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A Waage Blog

Ruby, Rails, Life

Install Comodo PositiveSSL Certificate with Node.js

with 5 comments

So today I tried to install the cheap Comodo PositiveSSL certificate to use on my Node.js / express.js server. Unfortunately, all the documentation and examples of installing an SSL certificate on a Node.js server only mention two options in the createServer() method (See my full example here) :

var https = require('https');
var fs = require("fs");

var https_options = {
  key: fs.readFileSync("/path/to/server.key"),
  cert: fs.readFileSync("/path/to/mydomain.crt")
var https_server = https.createServer(https_options);

However, with the PositiveSSL certificate, Comodo will actually send you 3 files:
1) PositiveSSLCA2.crt
2) AddTrustExternalCARoot.crt
3) mydomain.crt

This is quite confusing for someone who doesn’t really understand (nor want to understand) all the details of how an SSL certificate works. Which one do I use for the cert: option??

Naturally, I started with the mydomain.crt file. This led to a cryptic web browser error message:
“this certificate was signed by an unknown authority”

So, a bit of googling found that when installing the PositiveSSL cert on Apache servers, you must use a chain file (mod_ssl option: SSLCertificateChainFile). If you check the Apache mod_ssl documentation you will see that this file is a concatenation of certificate files:

“Such a file is simply the concatenation of the various PEM-encoded CA Certificate files, usually in certificate chain order.”

So, what you have to do is the following:
1) Create a “bundle” file by concatenating the PositiveSSLCA2 and AddTrustExternalCARoot certificates

cat PositiveSSLCA2.crt AddTrustExternalCARoot.crt >

2) Add this certificate as the “ca” option when creating your Node.js sever:

var https = require('https');
var fs = require("fs");

var https_options = {
  ca: fs.readFileSync("/path/to/"),
  key: fs.readFileSync("/path/to/server.key"),
  cert: fs.readFileSync("/path/to/mydomain.crt")
var https_server = https.createServer(https_options);

This should properly set up the CA chain so that browsers can verify the SSL certificate.

Written by Andrew Waage

March 4th, 2012 at 5:42 pm

5 Responses to 'Install Comodo PositiveSSL Certificate with Node.js'

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  1. THe article is great thanks:)I will buy on monday comodo certificate for my website :) Hope does the job for 9$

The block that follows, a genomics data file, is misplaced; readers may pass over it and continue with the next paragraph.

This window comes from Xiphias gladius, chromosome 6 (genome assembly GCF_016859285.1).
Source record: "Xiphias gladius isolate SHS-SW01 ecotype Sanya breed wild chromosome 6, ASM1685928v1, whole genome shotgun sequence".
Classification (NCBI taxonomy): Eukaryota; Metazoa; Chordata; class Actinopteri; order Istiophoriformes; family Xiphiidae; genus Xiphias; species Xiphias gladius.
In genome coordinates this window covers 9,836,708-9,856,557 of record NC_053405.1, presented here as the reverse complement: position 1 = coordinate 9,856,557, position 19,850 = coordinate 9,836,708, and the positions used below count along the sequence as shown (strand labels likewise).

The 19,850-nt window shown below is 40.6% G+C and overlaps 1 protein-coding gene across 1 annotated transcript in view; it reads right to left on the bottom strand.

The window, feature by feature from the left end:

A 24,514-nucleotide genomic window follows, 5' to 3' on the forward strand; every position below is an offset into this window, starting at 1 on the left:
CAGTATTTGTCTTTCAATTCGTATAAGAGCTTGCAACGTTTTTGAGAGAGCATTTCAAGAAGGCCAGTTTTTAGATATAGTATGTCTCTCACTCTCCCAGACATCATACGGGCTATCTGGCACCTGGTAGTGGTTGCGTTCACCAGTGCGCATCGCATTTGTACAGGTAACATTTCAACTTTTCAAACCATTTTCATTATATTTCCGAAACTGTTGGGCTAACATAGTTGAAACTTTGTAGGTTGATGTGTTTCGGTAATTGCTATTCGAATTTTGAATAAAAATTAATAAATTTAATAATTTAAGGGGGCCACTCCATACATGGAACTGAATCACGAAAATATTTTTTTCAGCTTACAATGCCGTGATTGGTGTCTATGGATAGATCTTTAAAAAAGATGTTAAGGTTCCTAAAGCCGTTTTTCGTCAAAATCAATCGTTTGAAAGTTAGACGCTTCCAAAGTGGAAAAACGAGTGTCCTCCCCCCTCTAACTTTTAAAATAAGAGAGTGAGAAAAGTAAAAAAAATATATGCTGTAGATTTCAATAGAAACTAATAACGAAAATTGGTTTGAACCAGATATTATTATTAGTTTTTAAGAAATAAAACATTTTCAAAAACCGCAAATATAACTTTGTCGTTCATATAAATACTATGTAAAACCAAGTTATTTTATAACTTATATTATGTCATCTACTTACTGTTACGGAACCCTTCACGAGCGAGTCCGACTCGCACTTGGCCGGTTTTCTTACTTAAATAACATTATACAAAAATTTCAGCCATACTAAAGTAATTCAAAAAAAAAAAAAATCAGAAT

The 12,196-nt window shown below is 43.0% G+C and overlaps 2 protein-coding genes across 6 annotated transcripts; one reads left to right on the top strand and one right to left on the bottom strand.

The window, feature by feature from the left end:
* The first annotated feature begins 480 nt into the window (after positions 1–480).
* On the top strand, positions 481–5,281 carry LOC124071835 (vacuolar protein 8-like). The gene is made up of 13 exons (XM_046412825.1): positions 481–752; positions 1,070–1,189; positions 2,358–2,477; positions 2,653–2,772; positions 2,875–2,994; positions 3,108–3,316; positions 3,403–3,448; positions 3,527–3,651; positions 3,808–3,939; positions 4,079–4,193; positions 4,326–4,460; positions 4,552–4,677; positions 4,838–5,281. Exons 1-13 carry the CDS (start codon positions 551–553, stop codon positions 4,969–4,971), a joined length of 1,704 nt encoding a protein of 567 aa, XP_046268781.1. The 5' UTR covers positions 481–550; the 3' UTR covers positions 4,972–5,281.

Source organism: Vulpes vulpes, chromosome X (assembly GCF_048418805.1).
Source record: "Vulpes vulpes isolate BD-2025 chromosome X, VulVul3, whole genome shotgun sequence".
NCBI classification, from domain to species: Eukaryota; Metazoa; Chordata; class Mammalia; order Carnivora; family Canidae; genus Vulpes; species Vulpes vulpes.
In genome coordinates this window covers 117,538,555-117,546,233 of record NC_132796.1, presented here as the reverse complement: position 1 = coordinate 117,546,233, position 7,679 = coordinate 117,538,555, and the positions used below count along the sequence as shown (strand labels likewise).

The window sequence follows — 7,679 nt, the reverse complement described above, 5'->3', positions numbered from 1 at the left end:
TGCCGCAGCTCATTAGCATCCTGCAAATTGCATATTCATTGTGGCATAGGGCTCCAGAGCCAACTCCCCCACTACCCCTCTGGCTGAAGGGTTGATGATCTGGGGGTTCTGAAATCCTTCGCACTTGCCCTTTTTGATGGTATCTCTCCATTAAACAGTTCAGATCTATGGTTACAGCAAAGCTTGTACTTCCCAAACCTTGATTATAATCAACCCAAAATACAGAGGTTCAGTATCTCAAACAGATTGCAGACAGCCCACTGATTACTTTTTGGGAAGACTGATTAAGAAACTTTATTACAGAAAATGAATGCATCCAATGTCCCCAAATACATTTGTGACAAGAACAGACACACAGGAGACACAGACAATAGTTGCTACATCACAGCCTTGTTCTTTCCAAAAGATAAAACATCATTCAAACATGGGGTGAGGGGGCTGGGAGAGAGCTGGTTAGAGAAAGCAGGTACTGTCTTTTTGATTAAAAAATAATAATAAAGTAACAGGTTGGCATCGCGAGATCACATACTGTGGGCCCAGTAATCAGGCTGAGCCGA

24 Mar 12 at 8:25 pm

  2. Thank you so much! We got three files from GoDaddy and were similarly confused.

    Domenic Denicola

    23 May 12 at 1:20 pm

  3. Hi Andrew – unfortunately this article is a little misleading with the latest versions of NodeJS – you have to specify the certificate files separately. For details have a look at my post on the subject:


    28 Jun 12 at 3:06 am

  4. Thanks for this post and to Benjie as this cleared up my bundle-problem.

    Simplest solution for me was to use this CA-config instead of bundle/de-bundle:

    ca: [


    28 Aug 13 at 4:17 am

  5. A common misconception about SSL certs is that you need to include the root certificate in your chain file. This isn’t actually the case and in most cases it just adds more bloat and (slightly) slows down performance of SSL connections. I learned this from one of the core Chrome developers when trying to get a site on their internal HSTS list.

    I’ll admit that I’m not positive if this applies to Node servers but its definitely worth a try. Most servers have most root certificates preinstalled and I believe that browsers use their own built in root certificates and only need to see your domain’s certificate plus the intermediate certs.

    I know this is the case when serving up sites on Nginx and Apache and I don’t see why it’d be different with Node.js. I usually proxy requests to my Node apps through Nginx but next time I’ll try to use Node directly and see if it works.


    1 Jan 15 at 1:09 pm

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